Will the Visitors ask the really hard questions? Fr. Séan McDonagh, SSC

 

Two weeks ago Cardinal Marc Quellett, the  Prefect of the Congregation for Bishops  summoned the four Irish archbishops to Rome to discuss the forth coming visitation to the Irish Church. While in Rome they will meet some of those who will carry out the visitation. These include, Cardinal Cormac Murphy-O’Connor (retired Archbishop of Westminster, Cardinal Seán O’Malley, Archbishop of Boston, Archbishop Thomas Collins, Archbishop of Toronto, Archbishop T. Prendergast of Ottawa. Archbishop Timothy Dolan, Archbishop of New York, Archbishop T. Prendergast of Ottawa, Fr. Gero McLoughlin, a Jesuit, Archbishop Tobin (former superior general of the Redemptorists, Sister Sharon Holland from the U.S. and an Irish nun, Sister Máirin McDonagh.

The Procedures and protocols are to be worked out by the Congregation of Bishops in Rome.  Thus far, everything is a bit vague.  “Helping the Irish Church” is fine, but what does it mean, and how will it be achieved? The deputy editor of The Irish Catholic, Michael Kelly wrote that, “the first phase of the enquiry will be carried out by sending questionnaires to all the leaders of religious institutions in Ireland with a view to providing an accurate picture of the current situation and formulating  plans for the observance and improvements of the norms contained in the child safeguarding, guidelines.”[1] I have not heard of anyone, as yet who has seen such questionnaire.  As a social scientist, I would be hugely concerned that important decisions on the future of the Irish Church would be taken on the basis of superficial data gleaned from surveys and a few weeks spent talking, mainly to clerics

Michael Kelly argues that for the visitation to have any real credibility in Ireland it will have to be as open and as transparent as possible. “Obviously a lot of the work will require a high level of discretion and confidentiality. Nevertheless, unless the process is one that is open to hearing from different voices, including dissenting ones it will not be able to achieve a clear picture of the state of Irish Catholicism.” [2]Since Rome is not well-known for dialoging or engaging with what they might consider “dissident” voices, there is a fear that the visitation process will be used to try to turn back the clock to a previous ‘golden age’ when everything was supposedly “fine” with the Irish church.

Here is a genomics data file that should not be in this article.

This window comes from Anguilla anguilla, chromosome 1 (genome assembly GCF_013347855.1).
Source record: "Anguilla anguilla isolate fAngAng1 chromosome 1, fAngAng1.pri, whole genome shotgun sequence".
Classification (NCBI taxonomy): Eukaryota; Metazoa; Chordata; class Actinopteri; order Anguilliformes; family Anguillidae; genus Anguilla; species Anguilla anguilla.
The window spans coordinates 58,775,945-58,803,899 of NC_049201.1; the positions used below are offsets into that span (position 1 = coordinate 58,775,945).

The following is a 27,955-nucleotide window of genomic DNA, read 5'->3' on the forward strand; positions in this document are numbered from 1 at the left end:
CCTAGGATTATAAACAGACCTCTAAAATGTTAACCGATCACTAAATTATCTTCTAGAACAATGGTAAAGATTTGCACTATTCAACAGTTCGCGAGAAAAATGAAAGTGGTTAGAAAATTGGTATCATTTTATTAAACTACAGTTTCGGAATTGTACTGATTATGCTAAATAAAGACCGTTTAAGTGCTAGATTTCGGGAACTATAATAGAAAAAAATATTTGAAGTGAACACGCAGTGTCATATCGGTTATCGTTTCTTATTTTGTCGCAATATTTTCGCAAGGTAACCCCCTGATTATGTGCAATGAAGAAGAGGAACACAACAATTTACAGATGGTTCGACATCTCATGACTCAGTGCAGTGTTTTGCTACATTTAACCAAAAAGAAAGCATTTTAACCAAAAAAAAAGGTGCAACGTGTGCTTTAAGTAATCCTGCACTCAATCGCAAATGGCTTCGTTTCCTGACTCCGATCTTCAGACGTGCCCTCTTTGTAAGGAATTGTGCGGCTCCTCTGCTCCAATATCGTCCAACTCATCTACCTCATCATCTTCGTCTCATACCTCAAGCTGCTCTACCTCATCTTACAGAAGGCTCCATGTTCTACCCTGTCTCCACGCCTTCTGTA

Will the visitors address the fact that there were serious deficiencies in Church leadership in Ireland and elsewhere?  Pope Benedict acknowledges this when he wrote, “it cannot be denied that some of you and your predecessors failed at times grievously to apply the long-established norms of canon law to the crime of child abuse.” In reading the above, one would get the impression that someone else –an opposition party – had appointed these Archbishops. The truth is that they were appointed by Rome and, in fact, often forced on Irish Archdioceses against the wishes of the priests and people. They were considered to be ultra orthodox in Rome and it was felt that they would hold back the tide against any real change in the Church. While there were major lapses in the way these Archbishops dealt with cases of child sexual abuse, they were hawk-eyed in spotting and punishing anyone who raised any questions about Humanae Vitae, optional celibacy for diocesan priests, the subordinate role of women in Church decision making and, especially, the ordination of women to the priesthood.  The two token women on the visitation team speaks volumes.

In a letter to The Irish Independent Brendan Butler puts his finger on why we have such weak leadership in the Catholic Church today. He writes, “the root cause of the troubles in the Church is (that) the Vatican – not alone in Ireland but throughout the world – has appointed men who are handpicked by the Pope and whose record on orthodoxy must be impeccable…. As a result we have Roman-appointed bishops without any reference to the people or priests of the diocese. These men, in turn, repay the Pope for their privileged position by being  obsequious to the Vatican.  What we need is a return to the early Church when the local people of God chose their pastors who were then confirmed by Rome.  What we need in a Church of the future is diversity in unity and unity in diversity – not an obsequious uniformity to all things Vaticanese.”[3]


[1] Michael Kelly “ The Irish Catholic, “How the Apostolic Visitation will work, “ June 3, 2010, page 8.

 

[2] ibid

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